Tens of thousands of trained teachers, doctors and nurses have fled Cameroon 0

Hundreds of thousands of workers across Cameroon are observing International Labor Day on May 1 by marching against abuses they say include illegal dismissals and failure to pay the $70 monthly minimum wage, even as the cost of living increases.

Trade unions say tens of thousands of trained teachers, doctors and nurses have fled the country in the past year because of unemployment and tough working conditions, with monthly salaries at half the minimum.

Celestin Bama, secretary general of the Confederation of Cameroon Workers Trade Union, or CSTC, addressed workers gathered at the May 20 Boulevard in Cameroon’s capital, Yaounde.

Bama said the government of Cameroon has not done anything substantial within the past 30 years to improve the conditions of workers. Thirty years ago, Cameroon imposed a 70 percent salary cut on government workers, Bama said, adding that there is a growing need to increase wages as prices of basic commodities have spiked 40 percent.

Cameroon trade unions say a 20 percent fuel price hike imposed by the government in February without a corresponding salary increase has also made living very difficult.

Anong Jacob, a member of the Cameroon Teachers Trade Union, or CATTU, said some private school owners pay teachers as little as $50 a month.

“What do you expect from a teacher who earns 40,000 or 30,000 francs in a town like Yaounde or Douala or Bamenda, Bafoussam? What quality of shoe or dress would you expect them to put [wear] and come to school? You see the poor teacher with twisted shirts, with twisted shoes and all of that. Sometimes they don’t have money to pay electricity bills. They suffer a lot of humiliation,” Anong said. “I think the government should put some policies [in place] to see that proprietors and proprietresses respect the minimum wage.”

Cameroon’s agreed minimum wage is $70 per month. Hilary Mbuwel, a teacher and social critic, said private employers do not respect the minimum wage because the government does not police private companies.

“Proprietors know that if they do not respect the minimum wage, nobody calls them to account and so, since there is nobody to call them to account, nobody to punish them, they do it with impunity,” Mbuwel said.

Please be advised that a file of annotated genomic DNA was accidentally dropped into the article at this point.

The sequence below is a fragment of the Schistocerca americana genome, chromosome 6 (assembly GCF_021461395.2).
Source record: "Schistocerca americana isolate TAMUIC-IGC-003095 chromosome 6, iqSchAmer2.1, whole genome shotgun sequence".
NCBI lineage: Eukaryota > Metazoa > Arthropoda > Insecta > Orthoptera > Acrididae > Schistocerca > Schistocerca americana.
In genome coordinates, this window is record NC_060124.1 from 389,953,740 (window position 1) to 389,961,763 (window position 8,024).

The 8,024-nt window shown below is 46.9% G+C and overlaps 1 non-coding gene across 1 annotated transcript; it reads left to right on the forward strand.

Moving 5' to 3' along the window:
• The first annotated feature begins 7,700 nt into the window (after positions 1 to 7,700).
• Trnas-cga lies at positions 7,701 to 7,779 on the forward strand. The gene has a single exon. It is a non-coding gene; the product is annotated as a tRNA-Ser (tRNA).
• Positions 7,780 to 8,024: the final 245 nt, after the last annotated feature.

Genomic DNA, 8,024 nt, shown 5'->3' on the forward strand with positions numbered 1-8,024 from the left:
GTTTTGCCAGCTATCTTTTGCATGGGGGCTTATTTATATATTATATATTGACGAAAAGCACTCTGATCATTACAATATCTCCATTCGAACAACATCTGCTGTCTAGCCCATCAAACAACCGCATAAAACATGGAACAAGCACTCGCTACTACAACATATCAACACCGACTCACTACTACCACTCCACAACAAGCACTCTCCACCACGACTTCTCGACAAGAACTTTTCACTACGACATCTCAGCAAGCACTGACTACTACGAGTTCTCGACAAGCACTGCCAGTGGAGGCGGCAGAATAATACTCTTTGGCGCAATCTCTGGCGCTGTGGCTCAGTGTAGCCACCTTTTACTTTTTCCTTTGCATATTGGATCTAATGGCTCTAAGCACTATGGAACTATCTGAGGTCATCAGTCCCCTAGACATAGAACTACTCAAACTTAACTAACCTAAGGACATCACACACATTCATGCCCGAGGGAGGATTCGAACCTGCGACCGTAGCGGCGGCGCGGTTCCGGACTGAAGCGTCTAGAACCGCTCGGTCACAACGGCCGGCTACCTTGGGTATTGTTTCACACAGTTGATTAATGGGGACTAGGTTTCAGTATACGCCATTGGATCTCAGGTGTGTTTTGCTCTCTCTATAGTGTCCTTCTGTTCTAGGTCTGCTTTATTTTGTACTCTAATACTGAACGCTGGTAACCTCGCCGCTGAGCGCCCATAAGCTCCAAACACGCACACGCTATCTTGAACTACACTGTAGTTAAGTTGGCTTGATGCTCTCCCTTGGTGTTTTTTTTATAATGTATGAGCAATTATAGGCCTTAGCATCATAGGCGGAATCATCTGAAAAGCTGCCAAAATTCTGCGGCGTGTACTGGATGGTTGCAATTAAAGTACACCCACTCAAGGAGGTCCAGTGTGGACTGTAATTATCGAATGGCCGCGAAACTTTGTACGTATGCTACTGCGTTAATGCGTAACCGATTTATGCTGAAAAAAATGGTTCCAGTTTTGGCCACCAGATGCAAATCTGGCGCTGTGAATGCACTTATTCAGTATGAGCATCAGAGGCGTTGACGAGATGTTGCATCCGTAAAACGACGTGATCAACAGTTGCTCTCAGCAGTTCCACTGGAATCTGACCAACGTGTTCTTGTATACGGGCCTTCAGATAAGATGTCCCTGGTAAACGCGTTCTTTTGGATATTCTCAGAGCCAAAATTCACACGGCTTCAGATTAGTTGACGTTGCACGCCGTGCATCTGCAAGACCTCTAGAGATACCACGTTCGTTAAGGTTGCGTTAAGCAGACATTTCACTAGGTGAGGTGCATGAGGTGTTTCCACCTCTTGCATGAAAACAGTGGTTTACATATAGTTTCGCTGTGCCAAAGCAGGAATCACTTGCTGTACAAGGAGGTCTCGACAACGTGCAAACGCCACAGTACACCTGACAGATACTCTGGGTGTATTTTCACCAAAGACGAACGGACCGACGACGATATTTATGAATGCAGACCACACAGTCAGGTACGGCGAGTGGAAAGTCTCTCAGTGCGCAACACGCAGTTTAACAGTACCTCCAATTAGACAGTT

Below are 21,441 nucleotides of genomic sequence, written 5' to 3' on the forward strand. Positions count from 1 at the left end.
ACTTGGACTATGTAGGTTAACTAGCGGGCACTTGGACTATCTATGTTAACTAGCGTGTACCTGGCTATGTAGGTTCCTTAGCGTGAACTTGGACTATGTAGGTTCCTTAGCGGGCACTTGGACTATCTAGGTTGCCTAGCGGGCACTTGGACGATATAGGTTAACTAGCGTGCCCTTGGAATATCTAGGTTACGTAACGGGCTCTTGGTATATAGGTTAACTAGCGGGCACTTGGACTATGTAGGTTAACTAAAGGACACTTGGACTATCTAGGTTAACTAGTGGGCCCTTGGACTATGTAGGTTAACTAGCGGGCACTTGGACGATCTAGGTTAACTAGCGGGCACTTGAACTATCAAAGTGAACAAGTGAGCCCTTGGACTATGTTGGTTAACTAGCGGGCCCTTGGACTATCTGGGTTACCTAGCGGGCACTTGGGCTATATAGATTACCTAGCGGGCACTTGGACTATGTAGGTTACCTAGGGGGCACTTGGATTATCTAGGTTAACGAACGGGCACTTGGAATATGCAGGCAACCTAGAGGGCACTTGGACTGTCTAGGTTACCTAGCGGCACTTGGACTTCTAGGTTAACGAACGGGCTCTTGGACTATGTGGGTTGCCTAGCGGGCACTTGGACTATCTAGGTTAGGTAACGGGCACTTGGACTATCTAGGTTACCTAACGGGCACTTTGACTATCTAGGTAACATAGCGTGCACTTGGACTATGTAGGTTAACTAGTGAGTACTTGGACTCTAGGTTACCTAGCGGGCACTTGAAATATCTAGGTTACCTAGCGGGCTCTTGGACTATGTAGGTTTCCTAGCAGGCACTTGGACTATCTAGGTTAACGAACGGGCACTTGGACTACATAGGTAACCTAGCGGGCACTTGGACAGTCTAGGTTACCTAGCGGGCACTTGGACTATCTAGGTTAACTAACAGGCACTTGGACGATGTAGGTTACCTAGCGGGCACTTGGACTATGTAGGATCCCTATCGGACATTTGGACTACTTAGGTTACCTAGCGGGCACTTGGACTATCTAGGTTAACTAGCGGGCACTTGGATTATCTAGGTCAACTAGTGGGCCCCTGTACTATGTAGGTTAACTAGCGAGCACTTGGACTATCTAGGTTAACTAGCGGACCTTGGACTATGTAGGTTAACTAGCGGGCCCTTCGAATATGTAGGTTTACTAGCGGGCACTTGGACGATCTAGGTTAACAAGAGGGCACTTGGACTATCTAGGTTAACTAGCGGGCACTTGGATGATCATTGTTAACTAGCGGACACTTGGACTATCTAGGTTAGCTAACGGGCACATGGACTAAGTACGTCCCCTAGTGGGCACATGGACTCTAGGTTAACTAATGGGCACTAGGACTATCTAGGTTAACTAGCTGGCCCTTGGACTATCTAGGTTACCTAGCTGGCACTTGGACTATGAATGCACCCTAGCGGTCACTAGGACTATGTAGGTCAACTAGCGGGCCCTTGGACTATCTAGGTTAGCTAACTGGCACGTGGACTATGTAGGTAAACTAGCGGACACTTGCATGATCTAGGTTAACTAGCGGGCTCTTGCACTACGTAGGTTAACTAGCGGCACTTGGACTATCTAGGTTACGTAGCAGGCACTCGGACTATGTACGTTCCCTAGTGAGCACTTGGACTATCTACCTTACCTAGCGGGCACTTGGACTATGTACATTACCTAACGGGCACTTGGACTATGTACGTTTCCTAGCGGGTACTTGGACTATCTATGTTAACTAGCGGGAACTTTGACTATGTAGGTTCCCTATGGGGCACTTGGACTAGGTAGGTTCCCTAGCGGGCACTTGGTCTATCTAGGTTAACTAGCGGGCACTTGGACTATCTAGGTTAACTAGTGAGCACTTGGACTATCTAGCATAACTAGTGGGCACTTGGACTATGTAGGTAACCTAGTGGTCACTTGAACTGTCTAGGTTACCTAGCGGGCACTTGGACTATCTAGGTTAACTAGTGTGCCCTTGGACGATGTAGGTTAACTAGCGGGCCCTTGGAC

The government says there has been a 10 percent pay raise since 2023, but workers say with inflation so high, the raise is negligible. The government says the inflation rate is about 8 percent.

Cameroon Minister of Labor and Social Security Gregoire Owona said the fragile world economy and several armed conflicts that the government has to manage make it impossible for the state and private investors to satisfy the needs of all workers.

Owona said limited financial resources make it difficult for the government of Cameroon to solve the myriad problems affecting workers. He added that Cameroon President Paul Biya has ordered officials to make sure the wages of all government workers are paid regularly and as agreed in their employment contracts, while the possibility of improved workers’ rights, decent working conditions and fair compensation are being examined.

Owona said the Cameroon government has instructed police and the National Insurance Fund to investigate and punish private employers who neither register their staff members to social security schemes nor respect the minimum wage.

The government says respecting agreed wages and providing retirement benefits and disability income to qualified workers and their families will reduce the current massive migration of workers for lucrative jobs elsewhere, especially in Europe and North America.

Cameroon says at least 10,000 trained professionals have fled the central African state within the past year because of unemployment, poor pay or poor working conditions.

Source: VOA